Panel discussion on human rights and digital technologies: New insights

Share on FacebookTweet
Author
Cedric Amon

The side event of the UN Human Rights Council was organised by the Geneva Human Rights Platform, the Geneva Academy, Special Procedures of the UN Human RightsCouncil, the Swiss Federal Department of Foreign Affairs, and the Geneva Internet Platform. The session was moderated by Ms Stefania di Steffano (Geneva Academy) who said that the discussion about human rights in relation to technological developments is gaining momentum and being addressed at different human rights forums.

Mr Yuval Shany (Vice-Chair, UN Human Rights Committee, and Hersch Lauterpacht Chair in Public International Law, the Hebrew University of Jerusalem) explained that the starting point for human rights in the digital context is that rights which are applicable offline are also valid online. This fact has been recognised by multiple UN resolutions. It is thus important to explore how to transition offline rights to the digital space, while preserving equal levels of protection. However, Shany emphasised that the debate about human rights in the digital sphere must go even further in order to cover new situations which have been created by technological developments and require new solutions.

Shany indicated that there are three generations of rights. The first generation describes the traditional rights which apply online but need to be slightly adapted to capture the reality of cyberspace. The second generation designates new phenomena which are appearing with new digital technologies and need to be addressed through the creation of new norms. Finally, the third generation of rights will need to deal with new rightsholders and responsibility online.

Mr Clément Voule (UN Special Rapporteur on Rights to Freedom of Peaceful Assembly and of Association) explained that his report expanded on the impact of digital technologies on the rights to freedom, as well as freedom of assembly, and that it analysed the digital sphere as a space in which these rights can be enjoyed or abused.

Voule noted that cyberspace provides many countries with the ability to set national agendas due to the opportunities of greater participation that it can create. He also indicated that his report gives an example of how people fully organise themselves through online means. Moreover, Voule spoke about the importance of the Internet for marginalised groups, as it is often the only place where they can exchange information and ideas. Digital space therefore offers a powerful platform for the exercise of rights to freedom, but can also be used, for example, for mass surveillance and government sponsored-bullying.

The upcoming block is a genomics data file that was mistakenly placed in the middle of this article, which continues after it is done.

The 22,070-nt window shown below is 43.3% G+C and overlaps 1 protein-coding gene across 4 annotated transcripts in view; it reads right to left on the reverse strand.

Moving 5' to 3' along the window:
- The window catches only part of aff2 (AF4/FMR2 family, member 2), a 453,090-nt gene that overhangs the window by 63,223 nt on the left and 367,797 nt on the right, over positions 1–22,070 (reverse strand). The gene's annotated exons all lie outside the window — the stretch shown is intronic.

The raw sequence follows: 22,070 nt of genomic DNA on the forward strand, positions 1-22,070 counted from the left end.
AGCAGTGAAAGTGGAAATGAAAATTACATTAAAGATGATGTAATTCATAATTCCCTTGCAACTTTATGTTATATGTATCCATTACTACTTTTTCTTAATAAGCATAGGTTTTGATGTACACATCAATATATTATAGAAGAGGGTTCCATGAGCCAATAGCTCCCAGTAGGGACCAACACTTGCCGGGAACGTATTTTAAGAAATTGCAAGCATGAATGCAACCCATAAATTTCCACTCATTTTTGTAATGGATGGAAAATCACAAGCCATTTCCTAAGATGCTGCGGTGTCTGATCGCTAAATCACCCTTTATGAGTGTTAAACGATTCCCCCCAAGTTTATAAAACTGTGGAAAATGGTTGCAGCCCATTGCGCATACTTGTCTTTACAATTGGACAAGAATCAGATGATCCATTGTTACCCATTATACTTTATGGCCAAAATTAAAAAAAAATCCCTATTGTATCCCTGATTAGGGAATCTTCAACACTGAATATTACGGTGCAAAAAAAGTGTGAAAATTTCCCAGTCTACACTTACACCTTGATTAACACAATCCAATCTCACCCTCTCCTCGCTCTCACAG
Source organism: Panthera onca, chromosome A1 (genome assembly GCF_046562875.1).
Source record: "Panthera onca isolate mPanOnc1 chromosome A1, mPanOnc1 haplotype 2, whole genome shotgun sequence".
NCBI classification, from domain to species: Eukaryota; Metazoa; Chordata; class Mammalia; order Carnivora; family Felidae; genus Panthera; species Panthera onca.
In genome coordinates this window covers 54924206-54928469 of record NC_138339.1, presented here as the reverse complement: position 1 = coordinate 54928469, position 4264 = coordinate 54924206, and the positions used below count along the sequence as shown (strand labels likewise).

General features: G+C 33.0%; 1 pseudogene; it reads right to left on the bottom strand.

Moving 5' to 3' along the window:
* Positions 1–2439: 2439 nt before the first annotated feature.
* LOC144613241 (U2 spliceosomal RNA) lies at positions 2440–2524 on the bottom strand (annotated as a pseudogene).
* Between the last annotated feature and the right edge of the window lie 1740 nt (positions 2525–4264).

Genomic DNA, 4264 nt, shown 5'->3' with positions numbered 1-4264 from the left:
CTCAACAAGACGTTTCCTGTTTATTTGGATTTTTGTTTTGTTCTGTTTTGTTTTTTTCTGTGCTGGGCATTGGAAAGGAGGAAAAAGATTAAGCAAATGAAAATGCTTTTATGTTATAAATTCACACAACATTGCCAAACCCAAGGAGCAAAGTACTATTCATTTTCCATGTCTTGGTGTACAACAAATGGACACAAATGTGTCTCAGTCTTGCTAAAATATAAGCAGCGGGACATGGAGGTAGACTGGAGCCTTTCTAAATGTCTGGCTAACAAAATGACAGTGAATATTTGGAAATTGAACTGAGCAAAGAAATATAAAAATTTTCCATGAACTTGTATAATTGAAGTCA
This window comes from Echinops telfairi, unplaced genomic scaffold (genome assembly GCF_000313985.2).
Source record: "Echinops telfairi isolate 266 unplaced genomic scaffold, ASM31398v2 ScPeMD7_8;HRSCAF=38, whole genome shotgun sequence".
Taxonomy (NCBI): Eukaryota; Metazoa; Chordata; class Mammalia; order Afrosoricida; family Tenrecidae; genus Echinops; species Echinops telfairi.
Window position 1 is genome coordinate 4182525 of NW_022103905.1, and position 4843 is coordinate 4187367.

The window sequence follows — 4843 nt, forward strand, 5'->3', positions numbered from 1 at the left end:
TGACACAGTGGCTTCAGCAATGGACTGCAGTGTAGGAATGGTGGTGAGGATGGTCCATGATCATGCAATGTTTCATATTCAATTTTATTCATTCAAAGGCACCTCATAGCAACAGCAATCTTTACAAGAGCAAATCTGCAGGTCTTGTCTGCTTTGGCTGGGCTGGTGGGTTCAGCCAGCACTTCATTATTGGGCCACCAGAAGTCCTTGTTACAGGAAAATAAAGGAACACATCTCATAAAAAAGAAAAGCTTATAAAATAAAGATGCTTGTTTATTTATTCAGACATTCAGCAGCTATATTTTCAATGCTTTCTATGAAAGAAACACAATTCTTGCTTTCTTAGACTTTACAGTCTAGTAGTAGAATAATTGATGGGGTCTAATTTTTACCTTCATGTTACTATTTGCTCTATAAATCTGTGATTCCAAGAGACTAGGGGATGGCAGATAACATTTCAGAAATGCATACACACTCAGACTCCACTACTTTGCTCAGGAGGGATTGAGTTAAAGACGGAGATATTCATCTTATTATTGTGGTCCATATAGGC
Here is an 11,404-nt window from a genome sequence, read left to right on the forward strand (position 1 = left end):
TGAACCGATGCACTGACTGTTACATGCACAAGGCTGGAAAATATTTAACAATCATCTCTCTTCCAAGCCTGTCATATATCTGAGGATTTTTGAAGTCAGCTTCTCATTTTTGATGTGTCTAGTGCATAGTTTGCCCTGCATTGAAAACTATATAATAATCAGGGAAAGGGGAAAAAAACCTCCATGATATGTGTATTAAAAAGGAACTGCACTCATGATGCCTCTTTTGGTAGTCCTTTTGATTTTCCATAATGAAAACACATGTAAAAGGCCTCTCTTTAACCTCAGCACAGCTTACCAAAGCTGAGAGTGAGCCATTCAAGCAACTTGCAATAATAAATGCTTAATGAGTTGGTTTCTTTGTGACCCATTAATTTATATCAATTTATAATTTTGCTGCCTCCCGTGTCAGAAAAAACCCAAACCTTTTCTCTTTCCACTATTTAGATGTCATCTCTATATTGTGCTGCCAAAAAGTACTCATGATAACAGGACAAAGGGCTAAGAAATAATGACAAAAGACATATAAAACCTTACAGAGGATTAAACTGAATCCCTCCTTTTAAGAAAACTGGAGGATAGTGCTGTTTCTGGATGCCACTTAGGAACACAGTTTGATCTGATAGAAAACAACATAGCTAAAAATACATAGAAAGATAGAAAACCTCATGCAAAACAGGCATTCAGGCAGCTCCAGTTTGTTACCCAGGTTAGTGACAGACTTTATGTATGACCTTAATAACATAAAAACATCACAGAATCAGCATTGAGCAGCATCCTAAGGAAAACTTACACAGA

According to Voule, there is still room for the implementation of digital issues in existing human rights frameworks. He indicated that, while it is possible to create new norms and regulations, it is important to exhaust the existing frameworks first, before creating new and overlapping ones.

Mr Jonathan Andrew (Research Fellow, the Geneva Academy of International Humanitarian Law and Human Rights) noted that there is a paradox which is created by technological innovation which determines how we respond and adapt to it. According to Andrew, the notion of foreseeability in the context of human rights protection is very important, and that striking a balance between innovation and protection is very difficult. Therefore, it is necessary to bring different communities together to find common solutions to both technological and human rights issues.

In this regard, Andrew also highlighted that it is vital to ask important questions, such as those regarding what kind of autonomy is desirable, which rights must be upheld, and how. The question of the right to Internet access is just part of the issue, given that we must also consider which rights apply once we are connected. Some of the challenges include mass data collection and the understanding of the implications of such issues on the dignity of individuals.

Andrew recommended scenario planning as a viable approach to projecting possible futures from which it would be much easier to infer what can be deemed acceptable and which trends need to be addressed immediately.

Mr Jovan Kurbalija (Executive Director, Secretariat of the UN High-Level Panel on Digital Cooperation) explained that with mobile technologies such as smartphones, many regulatory frameworks have been condensed into small devices. This condensation is creating new tensions and adds to the fact that human rights are increasingly under enormous competition from other fields such as standardisation bodies, commerce and trade forums, and intellectual property rights. Kurbalija indicated that some of these organisations have significant influence over human rights by setting standards which will be widely adopted, such as in the case of 5G connectivity. Therefore, according to Kurbalija, if the human rights community does not actively bring the human rights debate outside its own institutions, it will lose much ground to these other actors.

Moreover, Kurbalija spoke about the need to establish a right to be imperfect. He explained that the continued optimisation of technology and the enhancement of ourselves will reduce our agency to make our own decisions. He argued, however, that these decisions are part of our humanity and are an essential part of our dignity.

Share on FacebookTweet